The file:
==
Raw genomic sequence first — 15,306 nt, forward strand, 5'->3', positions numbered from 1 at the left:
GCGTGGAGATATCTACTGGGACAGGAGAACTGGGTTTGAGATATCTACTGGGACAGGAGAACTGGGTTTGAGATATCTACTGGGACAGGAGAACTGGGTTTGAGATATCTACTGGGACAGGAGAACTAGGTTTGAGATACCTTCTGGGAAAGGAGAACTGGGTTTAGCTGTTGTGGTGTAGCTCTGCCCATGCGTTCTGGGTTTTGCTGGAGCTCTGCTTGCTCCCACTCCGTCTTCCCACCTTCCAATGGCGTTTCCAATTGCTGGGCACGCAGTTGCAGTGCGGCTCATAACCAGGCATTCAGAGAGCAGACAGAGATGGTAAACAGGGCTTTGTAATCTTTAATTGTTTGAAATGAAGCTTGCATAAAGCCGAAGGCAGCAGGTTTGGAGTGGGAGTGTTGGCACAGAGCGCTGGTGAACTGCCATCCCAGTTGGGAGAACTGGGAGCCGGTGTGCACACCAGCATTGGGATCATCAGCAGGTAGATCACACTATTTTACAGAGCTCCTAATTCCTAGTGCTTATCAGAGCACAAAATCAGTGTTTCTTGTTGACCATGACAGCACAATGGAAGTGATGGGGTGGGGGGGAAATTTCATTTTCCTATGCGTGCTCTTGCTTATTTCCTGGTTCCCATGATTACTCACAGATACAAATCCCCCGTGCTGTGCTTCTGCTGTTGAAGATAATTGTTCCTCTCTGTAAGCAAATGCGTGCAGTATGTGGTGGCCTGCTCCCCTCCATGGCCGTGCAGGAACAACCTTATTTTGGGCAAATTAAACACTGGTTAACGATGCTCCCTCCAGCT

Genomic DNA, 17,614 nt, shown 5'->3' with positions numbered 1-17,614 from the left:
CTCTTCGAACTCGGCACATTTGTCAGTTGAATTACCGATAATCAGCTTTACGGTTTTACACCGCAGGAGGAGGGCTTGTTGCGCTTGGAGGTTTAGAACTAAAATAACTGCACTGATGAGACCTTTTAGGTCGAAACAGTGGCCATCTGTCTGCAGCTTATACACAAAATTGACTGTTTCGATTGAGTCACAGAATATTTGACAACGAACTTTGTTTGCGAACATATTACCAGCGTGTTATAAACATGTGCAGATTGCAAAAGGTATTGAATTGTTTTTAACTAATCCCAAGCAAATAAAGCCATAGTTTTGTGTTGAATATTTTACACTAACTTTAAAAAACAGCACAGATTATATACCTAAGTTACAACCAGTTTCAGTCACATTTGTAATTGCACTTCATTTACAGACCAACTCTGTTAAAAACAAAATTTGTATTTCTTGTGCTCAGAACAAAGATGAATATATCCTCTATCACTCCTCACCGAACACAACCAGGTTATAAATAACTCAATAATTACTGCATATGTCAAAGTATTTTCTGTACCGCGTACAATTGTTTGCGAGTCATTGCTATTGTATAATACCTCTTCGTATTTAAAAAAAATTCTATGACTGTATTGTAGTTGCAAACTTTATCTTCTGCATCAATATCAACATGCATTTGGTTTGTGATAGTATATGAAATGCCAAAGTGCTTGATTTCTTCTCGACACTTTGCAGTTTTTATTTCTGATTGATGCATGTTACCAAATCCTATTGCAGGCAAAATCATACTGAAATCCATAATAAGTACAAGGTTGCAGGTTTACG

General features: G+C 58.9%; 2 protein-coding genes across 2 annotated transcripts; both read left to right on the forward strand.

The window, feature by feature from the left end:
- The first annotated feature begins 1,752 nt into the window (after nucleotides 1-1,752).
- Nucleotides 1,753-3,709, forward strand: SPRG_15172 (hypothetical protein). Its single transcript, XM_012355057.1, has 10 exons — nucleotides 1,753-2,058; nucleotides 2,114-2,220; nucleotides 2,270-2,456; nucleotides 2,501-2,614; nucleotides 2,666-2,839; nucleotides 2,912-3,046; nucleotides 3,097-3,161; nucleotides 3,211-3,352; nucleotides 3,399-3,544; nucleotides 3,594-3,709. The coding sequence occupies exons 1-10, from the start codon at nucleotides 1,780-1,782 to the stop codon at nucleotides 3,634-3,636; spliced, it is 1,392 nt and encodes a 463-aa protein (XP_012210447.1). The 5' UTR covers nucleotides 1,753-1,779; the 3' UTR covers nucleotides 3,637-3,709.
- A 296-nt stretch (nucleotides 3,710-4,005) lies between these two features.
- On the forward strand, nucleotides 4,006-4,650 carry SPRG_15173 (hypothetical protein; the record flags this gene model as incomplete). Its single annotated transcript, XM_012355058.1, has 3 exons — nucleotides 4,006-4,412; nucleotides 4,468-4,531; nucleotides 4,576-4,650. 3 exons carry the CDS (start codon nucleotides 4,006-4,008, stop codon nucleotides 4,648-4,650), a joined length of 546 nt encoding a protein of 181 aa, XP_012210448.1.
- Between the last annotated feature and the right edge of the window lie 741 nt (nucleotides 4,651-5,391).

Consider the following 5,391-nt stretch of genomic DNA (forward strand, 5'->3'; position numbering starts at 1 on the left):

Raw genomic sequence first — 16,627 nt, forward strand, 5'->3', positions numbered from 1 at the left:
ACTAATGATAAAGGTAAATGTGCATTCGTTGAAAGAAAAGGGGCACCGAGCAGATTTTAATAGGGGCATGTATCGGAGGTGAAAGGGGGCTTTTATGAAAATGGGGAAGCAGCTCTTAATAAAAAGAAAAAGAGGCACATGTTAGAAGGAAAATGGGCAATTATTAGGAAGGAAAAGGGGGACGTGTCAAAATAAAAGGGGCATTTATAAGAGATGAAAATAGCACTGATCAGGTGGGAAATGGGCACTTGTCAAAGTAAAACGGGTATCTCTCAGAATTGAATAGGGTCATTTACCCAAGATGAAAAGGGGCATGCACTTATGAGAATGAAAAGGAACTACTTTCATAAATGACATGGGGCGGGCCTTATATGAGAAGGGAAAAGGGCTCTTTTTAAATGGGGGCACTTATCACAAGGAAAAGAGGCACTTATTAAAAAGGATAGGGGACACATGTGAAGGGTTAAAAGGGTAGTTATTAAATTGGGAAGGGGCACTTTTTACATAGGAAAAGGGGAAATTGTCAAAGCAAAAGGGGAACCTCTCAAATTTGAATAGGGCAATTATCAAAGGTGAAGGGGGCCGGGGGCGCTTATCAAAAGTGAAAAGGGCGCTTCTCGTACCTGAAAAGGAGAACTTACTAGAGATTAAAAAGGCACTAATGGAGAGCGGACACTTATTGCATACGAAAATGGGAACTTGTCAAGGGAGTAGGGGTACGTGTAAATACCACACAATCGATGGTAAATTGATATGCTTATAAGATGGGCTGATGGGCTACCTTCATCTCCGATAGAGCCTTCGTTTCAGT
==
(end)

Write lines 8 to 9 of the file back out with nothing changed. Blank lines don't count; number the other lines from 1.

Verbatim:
- Nucleotides 1,753-3,709, forward strand: SPRG_15172 (hypothetical protein). Its single transcript, XM_012355057.1, has 10 exons — nucleotides 1,753-2,058; nucleotides 2,114-2,220; nucleotides 2,270-2,456; nucleotides 2,501-2,614; nucleotides 2,666-2,839; nucleotides 2,912-3,046; nucleotides 3,097-3,161; nucleotides 3,211-3,352; nucleotides 3,399-3,544; nucleotides 3,594-3,709. The coding sequence occupies exons 1-10, from the start codon at nucleotides 1,780-1,782 to the stop codon at nucleotides 3,634-3,636; spliced, it is 1,392 nt and encodes a 463-aa protein (XP_012210447.1). The 5' UTR covers nucleotides 1,753-1,779; the 3' UTR covers nucleotides 3,637-3,709.
- A 296-nt stretch (nucleotides 3,710-4,005) lies between these two features.